Christchurch Arts Centre

Christchurch Arts Centre

The massive earthquake of last weekend in Christchurch is still very much in our minds right now.  Here are some images from the area still cordoned off, taken at a happier time.  The Christchurch Arts Centre in fact used to be the home of Canterbury University.  When my wife and I attended that university the campus was split over the two sites.  She had most of her lectures in these buildings, while I had Chemistry II lectures here and the rest out at Ilam (its present location).  The “town site” is a lovely spot:

Christchurch Arts Center

These days it’s the home of all kinds of activities.  For example, this kid is escaping to the fresh air after his Saturday morning music lessons:

Christchurch Arts Center

The blue pond was not there in my day, but now makes for some interesting images:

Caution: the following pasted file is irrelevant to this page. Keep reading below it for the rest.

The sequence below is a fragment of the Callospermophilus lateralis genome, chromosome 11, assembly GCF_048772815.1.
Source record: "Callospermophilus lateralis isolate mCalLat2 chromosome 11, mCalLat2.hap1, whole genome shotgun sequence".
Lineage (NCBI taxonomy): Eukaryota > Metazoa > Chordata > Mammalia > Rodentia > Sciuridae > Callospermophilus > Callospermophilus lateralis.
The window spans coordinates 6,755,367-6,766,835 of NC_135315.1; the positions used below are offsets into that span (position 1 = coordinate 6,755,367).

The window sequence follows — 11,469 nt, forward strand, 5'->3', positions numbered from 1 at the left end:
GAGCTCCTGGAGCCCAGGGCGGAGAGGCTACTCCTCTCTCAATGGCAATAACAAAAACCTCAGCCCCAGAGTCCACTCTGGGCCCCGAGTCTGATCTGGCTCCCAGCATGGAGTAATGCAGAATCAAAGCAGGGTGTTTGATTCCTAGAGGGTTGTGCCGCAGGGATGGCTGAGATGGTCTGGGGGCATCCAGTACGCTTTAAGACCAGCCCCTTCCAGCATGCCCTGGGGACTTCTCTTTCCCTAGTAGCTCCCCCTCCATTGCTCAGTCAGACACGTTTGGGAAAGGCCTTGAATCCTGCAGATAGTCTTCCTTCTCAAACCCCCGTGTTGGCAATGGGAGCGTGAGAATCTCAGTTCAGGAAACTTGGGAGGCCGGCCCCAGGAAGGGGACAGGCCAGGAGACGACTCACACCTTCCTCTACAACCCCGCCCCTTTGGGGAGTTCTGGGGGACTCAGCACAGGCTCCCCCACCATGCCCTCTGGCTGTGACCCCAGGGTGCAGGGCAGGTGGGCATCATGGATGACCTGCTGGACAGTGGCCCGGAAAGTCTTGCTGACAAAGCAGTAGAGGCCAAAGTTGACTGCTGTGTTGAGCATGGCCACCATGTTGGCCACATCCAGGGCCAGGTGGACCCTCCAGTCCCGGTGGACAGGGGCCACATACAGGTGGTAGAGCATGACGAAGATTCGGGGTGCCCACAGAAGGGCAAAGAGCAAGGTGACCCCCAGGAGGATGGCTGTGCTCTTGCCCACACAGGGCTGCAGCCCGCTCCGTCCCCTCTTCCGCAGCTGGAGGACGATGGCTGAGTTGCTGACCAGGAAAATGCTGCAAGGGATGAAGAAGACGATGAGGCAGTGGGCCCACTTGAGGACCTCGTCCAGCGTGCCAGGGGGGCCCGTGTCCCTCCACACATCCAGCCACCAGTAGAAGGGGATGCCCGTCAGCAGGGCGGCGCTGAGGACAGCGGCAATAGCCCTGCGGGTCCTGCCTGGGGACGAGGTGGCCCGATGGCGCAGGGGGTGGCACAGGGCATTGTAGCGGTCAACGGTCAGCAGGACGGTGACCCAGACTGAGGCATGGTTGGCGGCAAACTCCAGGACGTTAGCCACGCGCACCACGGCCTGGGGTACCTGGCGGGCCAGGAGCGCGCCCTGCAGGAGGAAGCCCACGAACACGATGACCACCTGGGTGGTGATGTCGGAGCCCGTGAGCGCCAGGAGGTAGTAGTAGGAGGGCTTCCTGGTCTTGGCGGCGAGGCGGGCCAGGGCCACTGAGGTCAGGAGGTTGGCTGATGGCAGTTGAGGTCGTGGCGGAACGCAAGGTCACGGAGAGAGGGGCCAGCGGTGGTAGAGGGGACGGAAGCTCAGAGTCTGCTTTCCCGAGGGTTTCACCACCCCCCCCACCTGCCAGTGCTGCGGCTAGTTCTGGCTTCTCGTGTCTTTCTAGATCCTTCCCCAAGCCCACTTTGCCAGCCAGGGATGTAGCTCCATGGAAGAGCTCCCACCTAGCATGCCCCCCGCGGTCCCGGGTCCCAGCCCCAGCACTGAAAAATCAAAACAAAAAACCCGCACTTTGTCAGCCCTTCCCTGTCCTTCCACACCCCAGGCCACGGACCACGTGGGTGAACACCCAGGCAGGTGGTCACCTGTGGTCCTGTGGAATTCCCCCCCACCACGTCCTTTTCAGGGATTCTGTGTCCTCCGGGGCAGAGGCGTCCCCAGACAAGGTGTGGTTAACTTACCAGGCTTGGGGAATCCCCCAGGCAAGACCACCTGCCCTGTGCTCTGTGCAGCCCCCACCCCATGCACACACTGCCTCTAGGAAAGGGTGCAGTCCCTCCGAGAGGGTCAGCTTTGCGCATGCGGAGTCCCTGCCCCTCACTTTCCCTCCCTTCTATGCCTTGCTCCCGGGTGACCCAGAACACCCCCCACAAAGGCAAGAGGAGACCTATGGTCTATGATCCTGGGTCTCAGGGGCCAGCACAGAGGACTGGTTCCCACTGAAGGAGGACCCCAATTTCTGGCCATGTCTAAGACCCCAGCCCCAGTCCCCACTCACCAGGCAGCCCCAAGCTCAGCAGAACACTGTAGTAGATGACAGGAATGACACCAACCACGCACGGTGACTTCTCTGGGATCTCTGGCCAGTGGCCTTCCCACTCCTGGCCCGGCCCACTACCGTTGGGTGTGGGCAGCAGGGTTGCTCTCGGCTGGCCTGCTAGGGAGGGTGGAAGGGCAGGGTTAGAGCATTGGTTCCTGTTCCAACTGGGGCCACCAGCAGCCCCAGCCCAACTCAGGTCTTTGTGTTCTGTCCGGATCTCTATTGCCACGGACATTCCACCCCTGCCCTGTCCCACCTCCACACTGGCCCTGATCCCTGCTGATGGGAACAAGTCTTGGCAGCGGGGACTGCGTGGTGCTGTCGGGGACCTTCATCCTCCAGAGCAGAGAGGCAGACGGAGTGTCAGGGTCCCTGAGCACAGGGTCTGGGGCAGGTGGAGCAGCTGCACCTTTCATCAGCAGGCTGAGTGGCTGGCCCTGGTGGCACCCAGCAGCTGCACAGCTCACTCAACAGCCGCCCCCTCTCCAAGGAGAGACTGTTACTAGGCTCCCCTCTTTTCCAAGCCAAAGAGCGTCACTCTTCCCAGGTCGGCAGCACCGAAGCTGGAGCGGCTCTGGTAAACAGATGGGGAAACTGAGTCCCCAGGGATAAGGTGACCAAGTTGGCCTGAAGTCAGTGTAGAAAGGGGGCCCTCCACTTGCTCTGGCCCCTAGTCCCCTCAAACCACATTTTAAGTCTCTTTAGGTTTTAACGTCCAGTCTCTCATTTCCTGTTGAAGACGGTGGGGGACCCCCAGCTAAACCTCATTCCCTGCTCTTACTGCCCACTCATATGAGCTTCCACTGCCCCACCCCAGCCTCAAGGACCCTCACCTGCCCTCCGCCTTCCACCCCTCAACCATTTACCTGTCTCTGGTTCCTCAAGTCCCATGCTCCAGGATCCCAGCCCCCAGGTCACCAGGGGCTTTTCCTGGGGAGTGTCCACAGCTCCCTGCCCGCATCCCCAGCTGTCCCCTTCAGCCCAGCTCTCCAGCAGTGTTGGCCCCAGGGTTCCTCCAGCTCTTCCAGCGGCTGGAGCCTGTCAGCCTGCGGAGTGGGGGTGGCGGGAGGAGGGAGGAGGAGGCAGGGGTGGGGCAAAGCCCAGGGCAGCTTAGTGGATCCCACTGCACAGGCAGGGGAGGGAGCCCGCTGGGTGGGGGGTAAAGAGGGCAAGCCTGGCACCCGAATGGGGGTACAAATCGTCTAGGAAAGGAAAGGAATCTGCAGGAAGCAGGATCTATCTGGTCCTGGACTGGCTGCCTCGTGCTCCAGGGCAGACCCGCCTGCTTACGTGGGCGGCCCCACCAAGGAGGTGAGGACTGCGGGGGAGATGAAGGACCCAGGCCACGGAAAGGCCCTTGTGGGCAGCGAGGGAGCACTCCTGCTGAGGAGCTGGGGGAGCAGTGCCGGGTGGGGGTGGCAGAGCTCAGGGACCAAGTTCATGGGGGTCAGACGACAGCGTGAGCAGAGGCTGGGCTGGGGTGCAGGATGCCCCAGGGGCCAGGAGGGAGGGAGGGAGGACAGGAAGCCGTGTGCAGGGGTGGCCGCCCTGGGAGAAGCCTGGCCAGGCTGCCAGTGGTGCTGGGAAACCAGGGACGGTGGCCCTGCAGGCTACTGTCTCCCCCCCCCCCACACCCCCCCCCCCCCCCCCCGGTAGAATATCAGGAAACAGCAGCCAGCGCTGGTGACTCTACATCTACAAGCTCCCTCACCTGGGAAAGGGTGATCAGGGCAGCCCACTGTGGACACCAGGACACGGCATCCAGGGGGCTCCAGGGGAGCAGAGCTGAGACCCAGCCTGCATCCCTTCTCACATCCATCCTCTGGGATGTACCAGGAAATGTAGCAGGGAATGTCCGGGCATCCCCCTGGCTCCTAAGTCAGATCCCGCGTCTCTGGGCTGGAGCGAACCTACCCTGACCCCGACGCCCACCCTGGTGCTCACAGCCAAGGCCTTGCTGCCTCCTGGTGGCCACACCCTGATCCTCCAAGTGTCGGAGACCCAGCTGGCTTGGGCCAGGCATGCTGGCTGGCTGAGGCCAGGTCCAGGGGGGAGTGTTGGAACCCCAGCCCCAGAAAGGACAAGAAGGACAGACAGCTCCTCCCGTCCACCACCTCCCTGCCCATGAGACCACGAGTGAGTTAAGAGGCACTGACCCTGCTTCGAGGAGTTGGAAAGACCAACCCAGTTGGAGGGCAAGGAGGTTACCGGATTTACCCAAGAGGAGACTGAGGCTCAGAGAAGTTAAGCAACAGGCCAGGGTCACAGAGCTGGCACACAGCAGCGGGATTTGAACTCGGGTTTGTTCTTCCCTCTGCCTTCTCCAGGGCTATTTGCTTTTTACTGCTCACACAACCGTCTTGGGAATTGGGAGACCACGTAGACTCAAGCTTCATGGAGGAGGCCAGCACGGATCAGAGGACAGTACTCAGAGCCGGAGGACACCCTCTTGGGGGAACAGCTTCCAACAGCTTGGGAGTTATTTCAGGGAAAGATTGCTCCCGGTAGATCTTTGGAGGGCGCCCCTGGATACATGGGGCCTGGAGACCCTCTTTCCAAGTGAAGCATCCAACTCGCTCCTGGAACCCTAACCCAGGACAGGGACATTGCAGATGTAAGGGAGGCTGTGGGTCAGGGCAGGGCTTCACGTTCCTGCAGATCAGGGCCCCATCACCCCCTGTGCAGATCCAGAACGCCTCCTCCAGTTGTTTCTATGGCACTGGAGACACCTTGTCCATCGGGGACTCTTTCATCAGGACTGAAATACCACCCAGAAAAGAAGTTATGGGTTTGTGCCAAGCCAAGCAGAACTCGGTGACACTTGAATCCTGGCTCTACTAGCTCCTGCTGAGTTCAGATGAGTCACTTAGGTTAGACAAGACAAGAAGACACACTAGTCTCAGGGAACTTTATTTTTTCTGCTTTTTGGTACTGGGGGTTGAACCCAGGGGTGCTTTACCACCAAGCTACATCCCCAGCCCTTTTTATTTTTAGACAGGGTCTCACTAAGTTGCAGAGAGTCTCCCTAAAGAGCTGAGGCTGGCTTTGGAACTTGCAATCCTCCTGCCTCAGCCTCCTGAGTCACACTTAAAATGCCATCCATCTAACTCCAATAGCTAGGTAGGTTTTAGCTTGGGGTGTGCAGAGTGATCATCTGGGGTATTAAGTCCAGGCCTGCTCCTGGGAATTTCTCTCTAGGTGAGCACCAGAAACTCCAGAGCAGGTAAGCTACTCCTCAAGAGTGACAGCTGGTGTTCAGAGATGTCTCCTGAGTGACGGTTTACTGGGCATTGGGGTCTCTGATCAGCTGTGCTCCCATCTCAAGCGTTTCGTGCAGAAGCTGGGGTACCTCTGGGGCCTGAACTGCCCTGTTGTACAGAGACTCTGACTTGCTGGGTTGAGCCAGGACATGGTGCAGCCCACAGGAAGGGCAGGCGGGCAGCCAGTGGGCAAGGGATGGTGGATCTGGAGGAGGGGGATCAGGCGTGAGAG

Christchurch Arts Center

Christchurch Arts Center

Nearby, a plaque on the wall reminds us of Canterbury University’s most famous physicist:

Christchurch Arts Center

Various shows are held in the quadrangles, sometimes leading to unusual sites,

Christchurch Arts Center

The doors to the right lead to a small cafe.  I had a wonderful lunch here a year or so ago, when my wife caught up with an old friend.  They had both studied English and History here and were reminiscing  about their student days.  There was a lot of pointing to various windows around the place, references to old professors, phrases that had stuck through all the intervening years.  It was wonderful to sit as an observer, to see those two so engaged.

I’m writing this on Day 4 after the earthquake.  There hasn’t been much said about these building so far, certainly no reports of major damage.  I believe they’ve had a fair bit of strengthening over recent years, so I hope that they have survived in good shape.  I’m heading down to the Canterbury area tomorrow so who knows,  I might be able to give you a status report in a few days.

Incidently, the Engineering School at Canterbury University is renowned for the quality of its earthquake engineering graduates.  I think that shows in the low casualty numbers.  There will be a lot of building designers looking at their work with some pride, I imagine.

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